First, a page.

Two of the main contenders in Nigeria’s next presidential election, Peter Obi of the Labour Party and Atiku Abubakar of the Peoples Democratic Party, have laid bare their plans on how to solve the country’s electricity problem.
The country’s beleaguered power sector is seen to be moving at a snail’s pace, with the national grid collapsing last month for the sixth time this year, despite over N1.6 trillion interventions by President Muhammadu Buhari’s administration.
Obi said he would achieve 15,000 megawatts (MW) of electricity in four years – an ambition no administration has attempted.
The Labour Party candidate, who travelled to Egypt in June, said he studied the dynamics of the country’s power generation and met with the companies involved.
Egypt, with a population of 103 million, generates over 50,000MW of electricity.
“I visited the power plants in Egypt to see what they were able to do within those five years. I visited the companies that executed the projects. Held a very useful meeting with the CEO of the company, visited the power holding company of Egypt and other agencies involved to learn what they did,” Obi said on Channels TV.
“I also visited the financiers of the project, what they were able to do can easily happen here. And my commitment is that Nigeria will be able to generate, transmit and distribute 15,000MW within a four-year period of a government,” Obi added.
For PDP’s Atiku, the first step in solving the country’s perennial power problems will be to launch a $20 billion consortium of private sector institutions to establish an Infrastructure Debt Fund to primarily mobilise domestic and international private resources for the financing and delivery of large infrastructure projects.
He added that due to the priority that he places on the power sector, upon which the successes of other sectors are hinged, “I am proposing innovative financing of infrastructure that will involve the facilitation of a review of the financial, legal, and regulatory environment to promote private investment in power, among other sectors.”
“I’ll promote the incentivisation, with tax breaks, a consortium of private sector institutions to establish an Infrastructure Debt Fund (IDF) to primarily mobilise domestic and international private resources for the financing and delivery of large infrastructure projects across all the sectors of the economy,” Atiku said on Twitter.
Most of the experts who spoke with BusinessDay said most politicians need to look beyond scoring political points by having a firm understanding of the challenges facing Nigeria’s power sector. This, they said, would prepare them sufficiently for the task ahead.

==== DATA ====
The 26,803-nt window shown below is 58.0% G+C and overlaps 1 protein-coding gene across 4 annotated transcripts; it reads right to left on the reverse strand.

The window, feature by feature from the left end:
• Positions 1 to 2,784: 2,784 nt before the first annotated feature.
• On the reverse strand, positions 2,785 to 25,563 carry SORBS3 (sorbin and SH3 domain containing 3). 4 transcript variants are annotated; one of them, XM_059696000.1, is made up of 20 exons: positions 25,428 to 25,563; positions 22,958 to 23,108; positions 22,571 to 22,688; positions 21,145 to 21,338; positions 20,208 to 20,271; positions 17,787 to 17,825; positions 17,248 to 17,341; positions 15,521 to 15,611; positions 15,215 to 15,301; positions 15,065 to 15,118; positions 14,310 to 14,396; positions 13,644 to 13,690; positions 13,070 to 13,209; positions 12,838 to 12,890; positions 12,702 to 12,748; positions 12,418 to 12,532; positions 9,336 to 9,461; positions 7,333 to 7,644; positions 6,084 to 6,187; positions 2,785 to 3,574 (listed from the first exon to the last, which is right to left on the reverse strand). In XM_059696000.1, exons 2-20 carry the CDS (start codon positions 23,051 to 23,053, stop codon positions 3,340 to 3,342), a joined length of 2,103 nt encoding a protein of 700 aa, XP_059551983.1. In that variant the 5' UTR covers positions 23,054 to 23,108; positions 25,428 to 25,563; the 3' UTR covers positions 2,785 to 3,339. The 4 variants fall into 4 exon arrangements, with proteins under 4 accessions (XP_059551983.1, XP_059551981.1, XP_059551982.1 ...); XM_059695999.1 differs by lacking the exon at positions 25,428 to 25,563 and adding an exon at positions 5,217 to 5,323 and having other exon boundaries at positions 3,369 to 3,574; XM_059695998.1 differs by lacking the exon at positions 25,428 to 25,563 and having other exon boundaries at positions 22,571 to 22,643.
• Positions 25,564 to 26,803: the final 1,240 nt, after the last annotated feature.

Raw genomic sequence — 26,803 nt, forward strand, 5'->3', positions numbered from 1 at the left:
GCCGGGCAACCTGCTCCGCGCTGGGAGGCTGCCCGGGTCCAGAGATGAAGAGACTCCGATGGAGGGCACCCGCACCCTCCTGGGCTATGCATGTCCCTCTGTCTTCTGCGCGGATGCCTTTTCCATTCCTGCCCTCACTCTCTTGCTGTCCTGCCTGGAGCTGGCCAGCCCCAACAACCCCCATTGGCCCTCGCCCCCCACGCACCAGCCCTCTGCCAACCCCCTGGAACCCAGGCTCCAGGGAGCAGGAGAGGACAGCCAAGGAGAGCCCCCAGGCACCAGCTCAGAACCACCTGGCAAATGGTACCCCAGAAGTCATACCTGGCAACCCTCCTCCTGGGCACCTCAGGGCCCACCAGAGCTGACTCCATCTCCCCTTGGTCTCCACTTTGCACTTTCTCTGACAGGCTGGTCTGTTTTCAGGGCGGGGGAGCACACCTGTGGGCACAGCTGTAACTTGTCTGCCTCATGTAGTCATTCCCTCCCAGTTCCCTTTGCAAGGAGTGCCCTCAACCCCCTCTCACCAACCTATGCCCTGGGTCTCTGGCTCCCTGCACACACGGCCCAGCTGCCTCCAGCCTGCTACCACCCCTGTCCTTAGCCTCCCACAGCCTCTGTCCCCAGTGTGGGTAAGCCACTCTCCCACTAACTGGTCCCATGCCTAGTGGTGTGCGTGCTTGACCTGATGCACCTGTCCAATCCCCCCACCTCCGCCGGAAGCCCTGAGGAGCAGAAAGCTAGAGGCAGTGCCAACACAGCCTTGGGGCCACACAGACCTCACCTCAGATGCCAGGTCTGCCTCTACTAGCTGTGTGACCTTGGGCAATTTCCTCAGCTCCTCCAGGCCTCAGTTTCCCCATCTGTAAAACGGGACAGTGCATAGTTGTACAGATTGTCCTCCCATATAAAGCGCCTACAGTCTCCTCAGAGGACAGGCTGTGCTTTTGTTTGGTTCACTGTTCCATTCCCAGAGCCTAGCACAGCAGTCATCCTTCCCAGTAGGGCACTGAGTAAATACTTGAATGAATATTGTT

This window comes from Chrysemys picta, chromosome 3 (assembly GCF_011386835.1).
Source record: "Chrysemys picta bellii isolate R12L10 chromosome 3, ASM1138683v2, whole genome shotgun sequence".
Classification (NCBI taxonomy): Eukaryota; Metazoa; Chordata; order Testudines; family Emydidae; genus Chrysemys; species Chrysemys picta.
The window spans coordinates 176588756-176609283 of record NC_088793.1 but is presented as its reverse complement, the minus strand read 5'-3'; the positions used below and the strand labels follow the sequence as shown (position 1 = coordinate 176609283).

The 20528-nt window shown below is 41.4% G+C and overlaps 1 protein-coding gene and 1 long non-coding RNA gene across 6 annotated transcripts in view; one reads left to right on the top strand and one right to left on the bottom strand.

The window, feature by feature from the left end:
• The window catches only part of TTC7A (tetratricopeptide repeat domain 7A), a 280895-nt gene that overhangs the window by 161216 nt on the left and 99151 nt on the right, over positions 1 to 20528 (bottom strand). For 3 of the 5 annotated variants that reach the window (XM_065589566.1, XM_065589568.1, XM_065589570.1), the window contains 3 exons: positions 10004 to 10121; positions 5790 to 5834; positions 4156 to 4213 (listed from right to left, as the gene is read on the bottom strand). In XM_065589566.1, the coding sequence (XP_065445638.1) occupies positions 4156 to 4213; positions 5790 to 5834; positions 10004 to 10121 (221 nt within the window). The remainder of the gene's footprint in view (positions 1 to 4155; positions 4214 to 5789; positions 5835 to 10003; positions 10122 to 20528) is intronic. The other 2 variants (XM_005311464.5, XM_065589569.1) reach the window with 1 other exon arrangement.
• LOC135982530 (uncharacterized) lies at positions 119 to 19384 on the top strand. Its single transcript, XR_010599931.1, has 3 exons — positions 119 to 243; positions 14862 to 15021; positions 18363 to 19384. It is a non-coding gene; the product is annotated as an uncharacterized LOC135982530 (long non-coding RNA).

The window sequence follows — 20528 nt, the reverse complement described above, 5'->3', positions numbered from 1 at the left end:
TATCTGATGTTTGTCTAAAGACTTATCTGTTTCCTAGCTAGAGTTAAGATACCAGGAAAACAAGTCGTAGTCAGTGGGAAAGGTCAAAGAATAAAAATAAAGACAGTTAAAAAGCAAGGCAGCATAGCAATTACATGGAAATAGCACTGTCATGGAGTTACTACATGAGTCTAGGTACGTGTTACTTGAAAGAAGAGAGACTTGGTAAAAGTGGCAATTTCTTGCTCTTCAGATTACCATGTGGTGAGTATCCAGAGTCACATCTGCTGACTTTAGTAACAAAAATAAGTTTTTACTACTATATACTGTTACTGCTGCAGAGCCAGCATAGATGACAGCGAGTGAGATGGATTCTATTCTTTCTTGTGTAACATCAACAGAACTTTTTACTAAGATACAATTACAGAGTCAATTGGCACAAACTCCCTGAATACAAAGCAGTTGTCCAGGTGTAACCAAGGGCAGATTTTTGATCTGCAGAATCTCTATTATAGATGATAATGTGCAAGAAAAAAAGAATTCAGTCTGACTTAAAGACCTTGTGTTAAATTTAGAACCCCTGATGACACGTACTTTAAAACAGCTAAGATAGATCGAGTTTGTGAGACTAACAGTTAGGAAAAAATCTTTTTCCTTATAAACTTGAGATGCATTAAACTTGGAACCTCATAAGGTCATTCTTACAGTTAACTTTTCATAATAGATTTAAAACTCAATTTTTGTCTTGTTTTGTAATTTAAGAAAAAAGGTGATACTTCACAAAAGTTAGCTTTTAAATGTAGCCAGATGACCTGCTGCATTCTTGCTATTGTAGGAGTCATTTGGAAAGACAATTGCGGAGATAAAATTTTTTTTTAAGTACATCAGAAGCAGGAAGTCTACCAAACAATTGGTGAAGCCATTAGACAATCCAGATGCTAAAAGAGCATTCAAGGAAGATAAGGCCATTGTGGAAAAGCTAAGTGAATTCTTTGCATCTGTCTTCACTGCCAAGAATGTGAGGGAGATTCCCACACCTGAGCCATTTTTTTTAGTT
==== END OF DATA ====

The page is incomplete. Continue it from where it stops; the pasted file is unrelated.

“Obi and other leading candidates have not properly addressed the issues or can claim to have a firm understanding of how best to get around it,” Chinedu Onyegbula, an energy sector expert and director at Bullox Resources Limited, said.
Collins Obi, an energy specialist with a Lagos-based multinational, said the energy challenges facing Nigeria are complex and multi-dimensional and cannot be solved in a fragmented or piecemeal way but in a holistic and system-level manner.
“Just like the Egypt’s model, Nigeria needs a community-based, decentralised, market-driven and people-centric manner to power services for the country to come out of the woods,” he said.
Ndubuisi Ekekwe, a Nigerian professor and the founder of First Atlantic Semiconductors & Microelectronics, commended Atiku for coming up with a solution to fix Nigeria’s power problems, although he said, “The proposal is not novel.”
“That is what has happened in most parts of Africa: credit guarantees work but are also limited once the guarantor cannot expand them,” Ekekwe said in a note.
He said politicians need to address the reasons why people see opportunities in the energy sector and yet refuse to invest. “Interestingly, we know the #1 reason: a court now determines how much producers of power can charge their customers, irrespective if that will bankrupt the sector,” he said.
Adedotun Agbemuko, a postdoctoral researcher at Energyvile, believes Nigeria’s electrical power problem is not capital. “You can raise all the capital you want; if it’s spent in the wrong place like has been done in the last 23 years, nothing changes. Grid developments have been disproportionately unbalanced,” Agbemuko said.
President Muhammadu Buhari won the 2015 presidential election with a promise to boost power supply in the country.
In the 2015 All Progressives Congress manifesto seen by BusinessDay, he said, “The APC government shall vigorously pursue the expansion of electricity generation and distribution of up to 40,000 megawatts in four to eight years.”
“We have given ourselves the target of 10,000 megawatts of distributable power. In 2016 alone, we intend to add 2,000 megawatts to the national grid,” President Buhari said while addressing the National Economic Council retreat held at the State House, Abuja on March 21, 2016.
Total power generation in the country stood at 3,920.8MW as of 6am on Monday, with a generation capacity of 7,652.6MW and transmission wheeling capacity of 8,100MW, according to the Nigerian Electricity System Operator.
“It is absolutely unacceptable that in 2022 after billions of dollars have been sunk into the power sector, we still can barely generate 3,500MW,” James Harry, coordinator of the Association of Electricity Customers Monitoring Network, said.